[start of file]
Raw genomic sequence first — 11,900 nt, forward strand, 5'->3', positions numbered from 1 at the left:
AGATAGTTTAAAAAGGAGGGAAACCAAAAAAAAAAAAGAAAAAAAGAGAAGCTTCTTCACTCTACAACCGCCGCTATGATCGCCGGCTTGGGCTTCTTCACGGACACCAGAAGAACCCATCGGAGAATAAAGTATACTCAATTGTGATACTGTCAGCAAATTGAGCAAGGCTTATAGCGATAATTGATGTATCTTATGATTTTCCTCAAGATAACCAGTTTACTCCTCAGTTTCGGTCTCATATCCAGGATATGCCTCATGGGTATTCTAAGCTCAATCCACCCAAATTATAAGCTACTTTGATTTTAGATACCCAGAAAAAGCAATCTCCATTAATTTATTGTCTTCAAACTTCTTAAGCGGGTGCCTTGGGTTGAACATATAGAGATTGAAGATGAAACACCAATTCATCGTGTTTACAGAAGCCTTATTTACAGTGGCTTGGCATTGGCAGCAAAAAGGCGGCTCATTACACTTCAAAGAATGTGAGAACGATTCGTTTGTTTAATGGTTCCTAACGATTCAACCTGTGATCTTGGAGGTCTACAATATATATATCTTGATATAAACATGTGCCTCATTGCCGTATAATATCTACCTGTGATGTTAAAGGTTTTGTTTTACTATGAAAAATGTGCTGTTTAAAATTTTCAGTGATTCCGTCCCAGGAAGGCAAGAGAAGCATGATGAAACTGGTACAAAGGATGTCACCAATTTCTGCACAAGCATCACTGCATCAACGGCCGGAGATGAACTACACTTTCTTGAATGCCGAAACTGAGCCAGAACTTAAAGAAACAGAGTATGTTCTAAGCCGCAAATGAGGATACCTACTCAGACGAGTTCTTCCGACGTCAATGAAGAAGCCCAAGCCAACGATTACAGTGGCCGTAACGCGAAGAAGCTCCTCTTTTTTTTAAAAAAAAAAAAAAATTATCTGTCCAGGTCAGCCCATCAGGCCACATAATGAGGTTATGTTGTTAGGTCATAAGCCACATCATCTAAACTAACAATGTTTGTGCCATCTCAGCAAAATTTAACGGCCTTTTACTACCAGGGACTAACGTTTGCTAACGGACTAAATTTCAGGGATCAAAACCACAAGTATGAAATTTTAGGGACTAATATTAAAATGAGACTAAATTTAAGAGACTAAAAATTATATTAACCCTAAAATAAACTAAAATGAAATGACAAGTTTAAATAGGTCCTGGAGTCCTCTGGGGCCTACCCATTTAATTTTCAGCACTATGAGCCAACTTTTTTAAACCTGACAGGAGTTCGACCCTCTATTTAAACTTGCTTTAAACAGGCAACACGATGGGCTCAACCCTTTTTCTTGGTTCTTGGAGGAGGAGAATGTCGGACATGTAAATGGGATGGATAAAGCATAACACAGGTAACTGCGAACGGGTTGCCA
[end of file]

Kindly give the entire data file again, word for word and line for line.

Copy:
Raw genomic sequence first — 11,900 nt, forward strand, 5'->3', positions numbered from 1 at the left:
AGATAGTTTAAAAAGGAGGGAAACCAAAAAAAAAAAAGAAAAAAAGAGAAGCTTCTTCACTCTACAACCGCCGCTATGATCGCCGGCTTGGGCTTCTTCACGGACACCAGAAGAACCCATCGGAGAATAAAGTATACTCAATTGTGATACTGTCAGCAAATTGAGCAAGGCTTATAGCGATAATTGATGTATCTTATGATTTTCCTCAAGATAACCAGTTTACTCCTCAGTTTCGGTCTCATATCCAGGATATGCCTCATGGGTATTCTAAGCTCAATCCACCCAAATTATAAGCTACTTTGATTTTAGATACCCAGAAAAAGCAATCTCCATTAATTTATTGTCTTCAAACTTCTTAAGCGGGTGCCTTGGGTTGAACATATAGAGATTGAAGATGAAACACCAATTCATCGTGTTTACAGAAGCCTTATTTACAGTGGCTTGGCATTGGCAGCAAAAAGGCGGCTCATTACACTTCAAAGAATGTGAGAACGATTCGTTTGTTTAATGGTTCCTAACGATTCAACCTGTGATCTTGGAGGTCTACAATATATATATCTTGATATAAACATGTGCCTCATTGCCGTATAATATCTACCTGTGATGTTAAAGGTTTTGTTTTACTATGAAAAATGTGCTGTTTAAAATTTTCAGTGATTCCGTCCCAGGAAGGCAAGAGAAGCATGATGAAACTGGTACAAAGGATGTCACCAATTTCTGCACAAGCATCACTGCATCAACGGCCGGAGATGAACTACACTTTCTTGAATGCCGAAACTGAGCCAGAACTTAAAGAAACAGAGTATGTTCTAAGCCGCAAATGAGGATACCTACTCAGACGAGTTCTTCCGACGTCAATGAAGAAGCCCAAGCCAACGATTACAGTGGCCGTAACGCGAAGAAGCTCCTCTTTTTTTTAAAAAAAAAAAAAAATTATCTGTCCAGGTCAGCCCATCAGGCCACATAATGAGGTTATGTTGTTAGGTCATAAGCCACATCATCTAAACTAACAATGTTTGTGCCATCTCAGCAAAATTTAACGGCCTTTTACTACCAGGGACTAACGTTTGCTAACGGACTAAATTTCAGGGATCAAAACCACAAGTATGAAATTTTAGGGACTAATATTAAAATGAGACTAAATTTAAGAGACTAAAAATTATATTAACCCTAAAATAAACTAAAATGAAATGACAAGTTTAAATAGGTCCTGGAGTCCTCTGGGGCCTACCCATTTAATTTTCAGCACTATGAGCCAACTTTTTTAAACCTGACAGGAGTTCGACCCTCTATTTAAACTTGCTTTAAACAGGCAACACGATGGGCTCAACCCTTTTTCTTGGTTCTTGGAGGAGGAGAATGTCGGACATGTAAATGGGATGGATAAAGCATAACACAGGTAACTGCGAACGGGTTGCCA